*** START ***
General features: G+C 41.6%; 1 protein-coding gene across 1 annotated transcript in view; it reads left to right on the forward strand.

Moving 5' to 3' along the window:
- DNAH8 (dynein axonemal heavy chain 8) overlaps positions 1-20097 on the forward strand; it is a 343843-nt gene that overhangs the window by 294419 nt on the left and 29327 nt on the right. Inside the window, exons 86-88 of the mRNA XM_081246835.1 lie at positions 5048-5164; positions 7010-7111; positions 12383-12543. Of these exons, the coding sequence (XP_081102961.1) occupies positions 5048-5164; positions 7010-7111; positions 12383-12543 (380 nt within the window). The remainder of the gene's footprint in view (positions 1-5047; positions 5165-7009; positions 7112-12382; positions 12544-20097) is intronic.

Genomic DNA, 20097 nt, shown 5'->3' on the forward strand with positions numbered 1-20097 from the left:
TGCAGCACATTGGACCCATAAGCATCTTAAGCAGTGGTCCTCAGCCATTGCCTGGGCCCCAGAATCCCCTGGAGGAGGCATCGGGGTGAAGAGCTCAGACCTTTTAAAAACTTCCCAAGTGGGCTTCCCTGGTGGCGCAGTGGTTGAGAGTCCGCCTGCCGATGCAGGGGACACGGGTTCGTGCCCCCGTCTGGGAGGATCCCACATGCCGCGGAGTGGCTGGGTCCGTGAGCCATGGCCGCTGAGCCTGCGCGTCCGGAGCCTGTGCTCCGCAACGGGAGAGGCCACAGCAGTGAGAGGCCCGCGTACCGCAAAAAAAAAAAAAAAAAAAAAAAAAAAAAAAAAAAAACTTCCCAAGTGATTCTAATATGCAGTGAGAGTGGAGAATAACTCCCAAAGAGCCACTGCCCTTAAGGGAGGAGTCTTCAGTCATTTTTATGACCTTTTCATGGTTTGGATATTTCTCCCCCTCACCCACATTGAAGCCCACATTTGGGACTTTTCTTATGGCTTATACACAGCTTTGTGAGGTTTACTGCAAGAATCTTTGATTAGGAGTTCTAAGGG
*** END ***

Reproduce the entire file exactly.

General features: G+C 41.6%; 1 protein-coding gene across 1 annotated transcript in view; it reads left to right on the forward strand.

Moving 5' to 3' along the window:
- DNAH8 (dynein axonemal heavy chain 8) overlaps positions 1-20097 on the forward strand; it is a 343843-nt gene that overhangs the window by 294419 nt on the left and 29327 nt on the right. Inside the window, exons 86-88 of the mRNA XM_081246835.1 lie at positions 5048-5164; positions 7010-7111; positions 12383-12543. Of these exons, the coding sequence (XP_081102961.1) occupies positions 5048-5164; positions 7010-7111; positions 12383-12543 (380 nt within the window). The remainder of the gene's footprint in view (positions 1-5047; positions 5165-7009; positions 7112-12382; positions 12544-20097) is intronic.

Genomic DNA, 20097 nt, shown 5'->3' on the forward strand with positions numbered 1-20097 from the left:
TGCAGCACATTGGACCCATAAGCATCTTAAGCAGTGGTCCTCAGCCATTGCCTGGGCCCCAGAATCCCCTGGAGGAGGCATCGGGGTGAAGAGCTCAGACCTTTTAAAAACTTCCCAAGTGGGCTTCCCTGGTGGCGCAGTGGTTGAGAGTCCGCCTGCCGATGCAGGGGACACGGGTTCGTGCCCCCGTCTGGGAGGATCCCACATGCCGCGGAGTGGCTGGGTCCGTGAGCCATGGCCGCTGAGCCTGCGCGTCCGGAGCCTGTGCTCCGCAACGGGAGAGGCCACAGCAGTGAGAGGCCCGCGTACCGCAAAAAAAAAAAAAAAAAAAAAAAAAAAAAAAAAAAAACTTCCCAAGTGATTCTAATATGCAGTGAGAGTGGAGAATAACTCCCAAAGAGCCACTGCCCTTAAGGGAGGAGTCTTCAGTCATTTTTATGACCTTTTCATGGTTTGGATATTTCTCCCCCTCACCCACATTGAAGCCCACATTTGGGACTTTTCTTATGGCTTATACACAGCTTTGTGAGGTTTACTGCAAGAATCTTTGATTAGGAGTTCTAAGGG